Before I went down there, he’d already been through the IV start, blood draws, urinary catheterization for a urine sample, and a chest x-ray. Right after I got there we went for a CT scan (with the same unhappy transporter I’d accompanied with my patient going to CT a few days before) and he handled it very well, sucking on his pacifier and then spitting it out and grinning. But I felt awful about exposing him to the radiation. Everything just moved so fast with no discussion about whether any of it really had to be done. Then he had a lumbar puncture. They told me to sit down for that, and I sat there crying while it took the resident four tries to get it, and Ari was screaming like I had in labor, with two people holding him still (the nurse was practically lying on top of him – they kept saying how strong he was) and his heart rate over 200 on the monitor. It was horrible!! Then we had to stay for 48 hours until the cultures came back, with him on strong antibiotics just in case. He had a crib with metal bars and I slept in the fold-out sleeper chair next to him. A. went home and got some things for me, and I stayed that night, the next day and the next night, and the day after that, and then we went home. So much happened in those few days! A. was back and forth between the hospital, home, and work. We fretted about whether to keep the antibiotics going and Ari had a “red man” reaction to the vancomycin, turning bright red when it was infused too quickly. I talked to a resident on the phone in the middle of the second night and had it discontinued, which was not what the team of doctors who saw us in the mornings wanted but they didn’t complain too much because throughout the hospitalization Ari acted healthy and had no fevers.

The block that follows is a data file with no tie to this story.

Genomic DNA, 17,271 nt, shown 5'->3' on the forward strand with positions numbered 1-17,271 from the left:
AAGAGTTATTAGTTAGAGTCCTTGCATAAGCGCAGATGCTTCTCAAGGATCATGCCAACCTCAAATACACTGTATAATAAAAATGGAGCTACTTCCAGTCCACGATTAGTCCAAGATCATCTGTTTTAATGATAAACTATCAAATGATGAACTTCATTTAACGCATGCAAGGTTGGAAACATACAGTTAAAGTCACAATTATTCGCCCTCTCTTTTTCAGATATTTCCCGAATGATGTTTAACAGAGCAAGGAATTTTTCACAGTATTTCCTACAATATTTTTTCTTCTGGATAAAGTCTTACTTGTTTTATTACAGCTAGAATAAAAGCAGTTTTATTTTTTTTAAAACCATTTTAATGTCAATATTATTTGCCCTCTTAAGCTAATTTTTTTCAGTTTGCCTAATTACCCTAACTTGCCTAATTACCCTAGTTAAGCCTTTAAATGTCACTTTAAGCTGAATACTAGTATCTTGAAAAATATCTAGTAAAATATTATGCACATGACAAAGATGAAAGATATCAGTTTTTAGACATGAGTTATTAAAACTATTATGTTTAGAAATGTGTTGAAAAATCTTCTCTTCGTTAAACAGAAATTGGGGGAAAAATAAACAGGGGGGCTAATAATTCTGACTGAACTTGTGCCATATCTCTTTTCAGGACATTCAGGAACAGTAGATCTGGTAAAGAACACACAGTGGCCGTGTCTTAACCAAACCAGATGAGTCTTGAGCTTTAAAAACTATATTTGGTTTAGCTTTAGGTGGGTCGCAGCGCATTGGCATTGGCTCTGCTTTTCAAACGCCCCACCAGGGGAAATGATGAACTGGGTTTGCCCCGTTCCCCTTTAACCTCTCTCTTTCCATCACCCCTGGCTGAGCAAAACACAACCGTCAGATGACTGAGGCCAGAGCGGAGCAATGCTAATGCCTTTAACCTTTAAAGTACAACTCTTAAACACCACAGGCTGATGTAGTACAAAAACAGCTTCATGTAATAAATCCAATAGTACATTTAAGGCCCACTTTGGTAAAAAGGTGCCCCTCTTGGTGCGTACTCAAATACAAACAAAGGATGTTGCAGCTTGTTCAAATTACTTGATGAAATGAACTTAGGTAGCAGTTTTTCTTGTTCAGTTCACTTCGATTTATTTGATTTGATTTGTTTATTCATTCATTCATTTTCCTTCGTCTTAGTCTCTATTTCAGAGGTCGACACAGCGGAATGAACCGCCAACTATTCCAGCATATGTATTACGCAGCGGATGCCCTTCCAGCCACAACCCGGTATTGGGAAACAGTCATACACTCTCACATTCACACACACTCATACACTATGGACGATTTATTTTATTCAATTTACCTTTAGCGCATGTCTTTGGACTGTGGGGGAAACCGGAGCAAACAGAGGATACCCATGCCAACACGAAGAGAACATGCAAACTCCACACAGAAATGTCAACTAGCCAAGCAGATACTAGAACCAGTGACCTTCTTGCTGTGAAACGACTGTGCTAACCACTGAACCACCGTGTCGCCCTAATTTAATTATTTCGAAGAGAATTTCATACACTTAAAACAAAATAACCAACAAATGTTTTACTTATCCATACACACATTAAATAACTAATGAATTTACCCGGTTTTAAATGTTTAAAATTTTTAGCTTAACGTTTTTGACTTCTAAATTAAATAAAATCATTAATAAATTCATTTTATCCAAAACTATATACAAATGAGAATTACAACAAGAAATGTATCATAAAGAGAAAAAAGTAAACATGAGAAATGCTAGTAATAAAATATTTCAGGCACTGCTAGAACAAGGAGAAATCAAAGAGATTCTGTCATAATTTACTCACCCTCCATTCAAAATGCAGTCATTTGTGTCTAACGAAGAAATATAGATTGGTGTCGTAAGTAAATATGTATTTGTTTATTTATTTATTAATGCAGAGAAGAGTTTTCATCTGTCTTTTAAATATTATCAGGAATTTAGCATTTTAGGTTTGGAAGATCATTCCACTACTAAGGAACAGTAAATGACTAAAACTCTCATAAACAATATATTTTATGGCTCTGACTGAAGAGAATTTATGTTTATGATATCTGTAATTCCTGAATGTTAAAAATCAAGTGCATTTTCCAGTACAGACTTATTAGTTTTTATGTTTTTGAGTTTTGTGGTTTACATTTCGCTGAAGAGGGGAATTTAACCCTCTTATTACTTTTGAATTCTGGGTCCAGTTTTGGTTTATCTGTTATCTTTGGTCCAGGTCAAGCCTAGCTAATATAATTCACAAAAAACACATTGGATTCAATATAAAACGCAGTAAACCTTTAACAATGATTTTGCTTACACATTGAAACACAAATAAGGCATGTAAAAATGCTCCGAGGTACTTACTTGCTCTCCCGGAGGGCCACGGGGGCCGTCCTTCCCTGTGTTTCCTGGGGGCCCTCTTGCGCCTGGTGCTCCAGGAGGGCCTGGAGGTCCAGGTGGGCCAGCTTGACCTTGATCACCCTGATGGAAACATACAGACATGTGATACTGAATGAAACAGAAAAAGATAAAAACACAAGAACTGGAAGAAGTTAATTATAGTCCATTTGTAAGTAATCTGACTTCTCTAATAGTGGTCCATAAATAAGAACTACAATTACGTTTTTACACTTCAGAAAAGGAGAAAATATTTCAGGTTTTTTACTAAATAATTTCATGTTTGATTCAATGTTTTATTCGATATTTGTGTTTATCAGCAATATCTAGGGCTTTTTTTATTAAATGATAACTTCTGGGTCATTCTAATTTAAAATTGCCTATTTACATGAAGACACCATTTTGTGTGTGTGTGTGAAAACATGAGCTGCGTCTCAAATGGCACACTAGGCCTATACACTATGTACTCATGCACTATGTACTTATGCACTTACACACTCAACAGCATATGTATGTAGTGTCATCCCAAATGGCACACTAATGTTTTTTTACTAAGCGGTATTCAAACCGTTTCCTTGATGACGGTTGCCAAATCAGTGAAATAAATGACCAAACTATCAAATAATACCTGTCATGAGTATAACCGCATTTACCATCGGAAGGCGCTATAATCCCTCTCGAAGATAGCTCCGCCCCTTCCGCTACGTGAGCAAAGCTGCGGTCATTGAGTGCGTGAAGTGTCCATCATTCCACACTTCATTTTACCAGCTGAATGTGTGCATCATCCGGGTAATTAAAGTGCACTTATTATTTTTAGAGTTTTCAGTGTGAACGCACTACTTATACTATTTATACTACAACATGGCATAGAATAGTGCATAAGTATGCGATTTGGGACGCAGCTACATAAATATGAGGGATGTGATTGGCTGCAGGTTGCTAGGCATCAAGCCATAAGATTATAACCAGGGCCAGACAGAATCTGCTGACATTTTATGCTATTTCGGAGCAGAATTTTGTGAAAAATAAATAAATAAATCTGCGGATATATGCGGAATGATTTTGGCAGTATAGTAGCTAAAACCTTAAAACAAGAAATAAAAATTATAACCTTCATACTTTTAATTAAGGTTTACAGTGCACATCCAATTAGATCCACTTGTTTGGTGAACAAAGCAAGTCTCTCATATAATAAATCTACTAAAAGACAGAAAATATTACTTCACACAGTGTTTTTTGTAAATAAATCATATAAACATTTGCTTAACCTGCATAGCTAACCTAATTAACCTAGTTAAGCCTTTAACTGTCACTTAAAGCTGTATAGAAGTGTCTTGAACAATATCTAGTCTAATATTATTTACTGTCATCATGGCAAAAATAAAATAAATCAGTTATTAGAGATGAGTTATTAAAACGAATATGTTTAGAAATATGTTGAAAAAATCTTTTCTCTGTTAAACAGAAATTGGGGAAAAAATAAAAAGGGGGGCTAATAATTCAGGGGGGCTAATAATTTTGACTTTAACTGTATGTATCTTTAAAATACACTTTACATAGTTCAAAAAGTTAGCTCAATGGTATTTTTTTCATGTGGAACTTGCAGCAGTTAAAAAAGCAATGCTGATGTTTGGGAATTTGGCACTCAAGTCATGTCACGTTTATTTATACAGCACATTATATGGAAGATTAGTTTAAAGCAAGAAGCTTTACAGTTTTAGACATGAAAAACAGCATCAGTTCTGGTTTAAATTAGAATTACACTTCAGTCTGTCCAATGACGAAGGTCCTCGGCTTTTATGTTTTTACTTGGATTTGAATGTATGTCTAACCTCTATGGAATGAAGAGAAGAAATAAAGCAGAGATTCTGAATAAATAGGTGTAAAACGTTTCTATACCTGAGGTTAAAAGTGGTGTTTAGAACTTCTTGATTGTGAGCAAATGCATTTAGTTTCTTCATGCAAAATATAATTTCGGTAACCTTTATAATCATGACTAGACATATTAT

In the emergency room, the doctors had noticed his eyes moving side to side constantly, which I’ve been aware of for weeks but assumed was just part of his visual development. I had recently been a little concerned about it, though, and I admitted that I wasn’t sure he tracks objects or sees my face very well. They had an opthalmologist see him, which meant several visits because first the resident and medical student saw him, then the attending came a few times. She called it “pendular nystagmus” and arranged for us to see a pediatric opthalmologist next week. She also ordered an MRI and – long story short – we decided not to have it done inpatient but have now decided to go ahead and do it outpatient.